Further, the power consumption of a voice QSTA in the ODP scheme can be derived as follows.

Here, the power consumption of a voice QSTA is defined as the ratio of power-on period over superframe duration. For the ODP scheme, the power consumption factor ηODP is equivalently expressed by

η ODP = E [ T CAP ] + E [ T CT ] N V · T SF . ( 25 )
D. Aggregate Throughput of Data QSTA

Now the analysis of the frame transmission probability and the aggregate throughput of a data QSTA will be described below.

To calculate the aggregate throughput, the frame transmission probability, τ, is obtained firstly. The frame transmission probability here is derived by two-dimensional Markov chain queuing model. After some derivations, the probability can be expressed by

τ = 2 · i = 0 M P i i = 0 M P i · ( 2 i · W 0 + 1 ) = 2 ( 1 - 2 P ) W 0 ( 1 - P ) ( 1 - ( 2 P ) M + 1 ) ( 1 - P M + 1 ) + ( 1 - 2 P ) , ( 26 )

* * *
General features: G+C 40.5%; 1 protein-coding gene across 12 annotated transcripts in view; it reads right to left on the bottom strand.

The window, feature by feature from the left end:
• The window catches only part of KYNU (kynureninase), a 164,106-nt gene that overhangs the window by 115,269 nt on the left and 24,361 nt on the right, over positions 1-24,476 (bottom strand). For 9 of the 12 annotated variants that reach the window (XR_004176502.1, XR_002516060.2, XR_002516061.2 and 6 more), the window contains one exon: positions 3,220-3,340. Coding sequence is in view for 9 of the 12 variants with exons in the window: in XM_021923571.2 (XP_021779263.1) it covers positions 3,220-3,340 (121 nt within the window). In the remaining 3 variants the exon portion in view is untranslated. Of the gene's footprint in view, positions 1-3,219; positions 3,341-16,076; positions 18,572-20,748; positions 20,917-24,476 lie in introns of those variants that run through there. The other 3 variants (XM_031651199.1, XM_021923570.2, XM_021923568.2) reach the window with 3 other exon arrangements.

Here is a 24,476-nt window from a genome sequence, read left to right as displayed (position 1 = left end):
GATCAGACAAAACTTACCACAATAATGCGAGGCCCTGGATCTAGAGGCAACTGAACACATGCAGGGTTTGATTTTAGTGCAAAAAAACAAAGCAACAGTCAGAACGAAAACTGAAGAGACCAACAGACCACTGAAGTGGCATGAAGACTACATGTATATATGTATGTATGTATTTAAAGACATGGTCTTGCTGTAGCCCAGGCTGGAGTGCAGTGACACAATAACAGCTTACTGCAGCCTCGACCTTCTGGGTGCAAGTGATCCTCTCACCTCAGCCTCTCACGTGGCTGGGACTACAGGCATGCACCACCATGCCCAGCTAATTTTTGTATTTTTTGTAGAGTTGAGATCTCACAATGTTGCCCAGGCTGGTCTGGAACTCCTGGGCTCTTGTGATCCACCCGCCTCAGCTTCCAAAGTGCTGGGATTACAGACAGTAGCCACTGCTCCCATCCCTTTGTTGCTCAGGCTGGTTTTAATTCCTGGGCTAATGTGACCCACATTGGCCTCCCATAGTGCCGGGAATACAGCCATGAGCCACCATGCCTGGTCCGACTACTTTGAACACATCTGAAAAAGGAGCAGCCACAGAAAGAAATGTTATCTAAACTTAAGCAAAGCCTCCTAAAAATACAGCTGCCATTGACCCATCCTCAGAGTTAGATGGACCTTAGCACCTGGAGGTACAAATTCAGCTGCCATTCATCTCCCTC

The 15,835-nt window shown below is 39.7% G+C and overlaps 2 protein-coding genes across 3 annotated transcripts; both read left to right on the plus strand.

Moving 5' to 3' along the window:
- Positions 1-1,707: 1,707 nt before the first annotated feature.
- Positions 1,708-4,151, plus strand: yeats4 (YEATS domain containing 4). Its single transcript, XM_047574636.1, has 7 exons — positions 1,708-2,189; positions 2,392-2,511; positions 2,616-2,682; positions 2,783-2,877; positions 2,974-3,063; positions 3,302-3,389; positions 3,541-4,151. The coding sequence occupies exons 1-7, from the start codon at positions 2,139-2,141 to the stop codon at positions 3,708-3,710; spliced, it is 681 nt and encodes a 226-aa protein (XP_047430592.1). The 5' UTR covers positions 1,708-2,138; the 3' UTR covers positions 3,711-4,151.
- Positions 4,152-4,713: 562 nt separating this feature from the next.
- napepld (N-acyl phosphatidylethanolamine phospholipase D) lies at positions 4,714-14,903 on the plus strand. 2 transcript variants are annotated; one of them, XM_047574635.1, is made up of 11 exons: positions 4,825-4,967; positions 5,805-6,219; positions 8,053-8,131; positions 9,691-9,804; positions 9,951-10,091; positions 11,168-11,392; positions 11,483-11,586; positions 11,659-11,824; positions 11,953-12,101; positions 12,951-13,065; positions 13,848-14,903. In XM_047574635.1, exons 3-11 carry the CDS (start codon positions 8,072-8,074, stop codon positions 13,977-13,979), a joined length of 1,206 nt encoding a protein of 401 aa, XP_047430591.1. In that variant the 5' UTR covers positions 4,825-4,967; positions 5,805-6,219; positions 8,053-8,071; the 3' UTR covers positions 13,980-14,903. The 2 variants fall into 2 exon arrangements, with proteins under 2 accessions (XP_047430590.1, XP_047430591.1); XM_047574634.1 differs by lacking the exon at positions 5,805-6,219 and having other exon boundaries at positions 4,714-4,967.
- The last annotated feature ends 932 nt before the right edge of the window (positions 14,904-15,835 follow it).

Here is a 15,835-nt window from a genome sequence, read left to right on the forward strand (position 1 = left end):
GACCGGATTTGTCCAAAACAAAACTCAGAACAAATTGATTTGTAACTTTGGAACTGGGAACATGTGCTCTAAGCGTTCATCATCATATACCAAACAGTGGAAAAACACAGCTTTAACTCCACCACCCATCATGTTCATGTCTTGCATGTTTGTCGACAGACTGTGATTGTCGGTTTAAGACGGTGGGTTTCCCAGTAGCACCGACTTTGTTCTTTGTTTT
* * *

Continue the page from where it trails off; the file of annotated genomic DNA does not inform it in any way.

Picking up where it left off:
where P is the collision probability of data QSTAs. Then, we can derive the P based on its definition. P is the probability that a ready-to-transmit QSTA collides with any other QSTAs, which yields
P=1−(1−τ)N D −1.  (27)
Eq. (26) and (27) represent a nonlinear system in the two unknowns τ and P, which can be solved using numerical method.

Define Pidle the probability that none of data QSTAs transmit in a randomly chosen time slot. Pidle is given by Pidle=(1−τ)N D . Also, denote Pone the probability that only one data QSTA transmits in a randomly chosen time slot. Pone is given by Pone=ND·τ(1−τ)N D −1. Then, the throughput of a single data QSTA, S′, can be obtained by

S = E [ Payload Information in a slot time ] E [ Length of a slot time ] = τ ( 1 - τ ) N D - 1 E [ L PKT ] P idle · σ + P one · T S + ( 1 - P idle - P one ) T C , ( 28 )